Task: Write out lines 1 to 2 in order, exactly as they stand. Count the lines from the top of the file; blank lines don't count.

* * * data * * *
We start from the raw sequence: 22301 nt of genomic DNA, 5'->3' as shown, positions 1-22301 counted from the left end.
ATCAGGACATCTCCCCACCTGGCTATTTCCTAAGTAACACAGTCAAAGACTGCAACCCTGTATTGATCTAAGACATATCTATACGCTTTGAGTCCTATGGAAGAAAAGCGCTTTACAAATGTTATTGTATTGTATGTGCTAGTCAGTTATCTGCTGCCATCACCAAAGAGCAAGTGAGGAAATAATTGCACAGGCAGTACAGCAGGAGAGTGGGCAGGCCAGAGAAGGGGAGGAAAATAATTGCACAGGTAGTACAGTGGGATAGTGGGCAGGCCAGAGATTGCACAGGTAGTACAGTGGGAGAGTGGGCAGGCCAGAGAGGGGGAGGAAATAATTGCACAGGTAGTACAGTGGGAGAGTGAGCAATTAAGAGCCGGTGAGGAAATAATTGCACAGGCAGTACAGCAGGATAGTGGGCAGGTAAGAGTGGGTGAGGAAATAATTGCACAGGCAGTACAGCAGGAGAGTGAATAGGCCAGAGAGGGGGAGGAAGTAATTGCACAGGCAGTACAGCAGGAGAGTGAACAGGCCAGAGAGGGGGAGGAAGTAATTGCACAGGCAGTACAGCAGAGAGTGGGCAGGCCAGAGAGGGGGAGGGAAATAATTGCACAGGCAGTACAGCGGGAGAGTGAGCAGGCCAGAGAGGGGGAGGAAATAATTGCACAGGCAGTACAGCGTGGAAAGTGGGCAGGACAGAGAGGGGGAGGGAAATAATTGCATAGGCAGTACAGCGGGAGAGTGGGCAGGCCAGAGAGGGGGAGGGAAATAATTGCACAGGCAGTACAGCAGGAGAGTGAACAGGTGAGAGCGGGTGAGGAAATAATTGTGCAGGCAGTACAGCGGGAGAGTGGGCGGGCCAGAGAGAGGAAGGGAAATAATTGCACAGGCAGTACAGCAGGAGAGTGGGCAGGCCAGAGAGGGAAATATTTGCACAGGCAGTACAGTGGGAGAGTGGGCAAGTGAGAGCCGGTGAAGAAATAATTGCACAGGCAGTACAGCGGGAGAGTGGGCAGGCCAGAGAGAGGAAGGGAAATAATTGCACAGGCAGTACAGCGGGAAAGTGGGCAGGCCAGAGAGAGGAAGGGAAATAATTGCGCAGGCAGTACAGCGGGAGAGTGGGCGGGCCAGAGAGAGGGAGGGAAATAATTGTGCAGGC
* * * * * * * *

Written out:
We start from the raw sequence: 22301 nt of genomic DNA, 5'->3' as shown, positions 1-22301 counted from the left end.
ATCAGGACATCTCCCCACCTGGCTATTTCCTAAGTAACACAGTCAAAGACTGCAACCCTGTATTGATCTAAGACATATCTATACGCTTTGAGTCCTATGGAAGAAAAGCGCTTTACAAATGTTATTGTATTGTATGTGCTAGTCAGTTATCTGCTGCCATCACCAAAGAGCAAGTGAGGAAATAATTGCACAGGCAGTACAGCAGGAGAGTGGGCAGGCCAGAGAAGGGGAGGAAAATAATTGCACAGGTAGTACAGTGGGATAGTGGGCAGGCCAGAGATTGCACAGGTAGTACAGTGGGAGAGTGGGCAGGCCAGAGAGGGGGAGGAAATAATTGCACAGGTAGTACAGTGGGAGAGTGAGCAATTAAGAGCCGGTGAGGAAATAATTGCACAGGCAGTACAGCAGGATAGTGGGCAGGTAAGAGTGGGTGAGGAAATAATTGCACAGGCAGTACAGCAGGAGAGTGAATAGGCCAGAGAGGGGGAGGAAGTAATTGCACAGGCAGTACAGCAGGAGAGTGAACAGGCCAGAGAGGGGGAGGAAGTAATTGCACAGGCAGTACAGCAGAGAGTGGGCAGGCCAGAGAGGGGGAGGGAAATAATTGCACAGGCAGTACAGCGGGAGAGTGAGCAGGCCAGAGAGGGGGAGGAAATAATTGCACAGGCAGTACAGCGTGGAAAGTGGGCAGGACAGAGAGGGGGAGGGAAATAATTGCATAGGCAGTACAGCGGGAGAGTGGGCAGGCCAGAGAGGGGGAGGGAAATAATTGCACAGGCAGTACAGCAGGAGAGTGAACAGGTGAGAGCGGGTGAGGAAATAATTGTGCAGGCAGTACAGCGGGAGAGTGGGCGGGCCAGAGAGAGGAAGGGAAATAATTGCACAGGCAGTACAGCAGGAGAGTGGGCAGGCCAGAGAGGGAAATATTTGCACAGGCAGTACAGTGGGAGAGTGGGCAAGTGAGAGCCGGTGAAGAAATAATTGCACAGGCAGTACAGCGGGAGAGTGGGCAGGCCAGAGAGAGGAAGGGAAATAATTGCACAGGCAGTACAGCGGGAAAGTGGGCAGGCCAGAGAGAGGAAGGGAAATAATTGCGCAGGCAGTACAGCGGGAGAGTGGGCGGGCCAGAGAGAGGGAGGGAAATAATTGTGCAGGC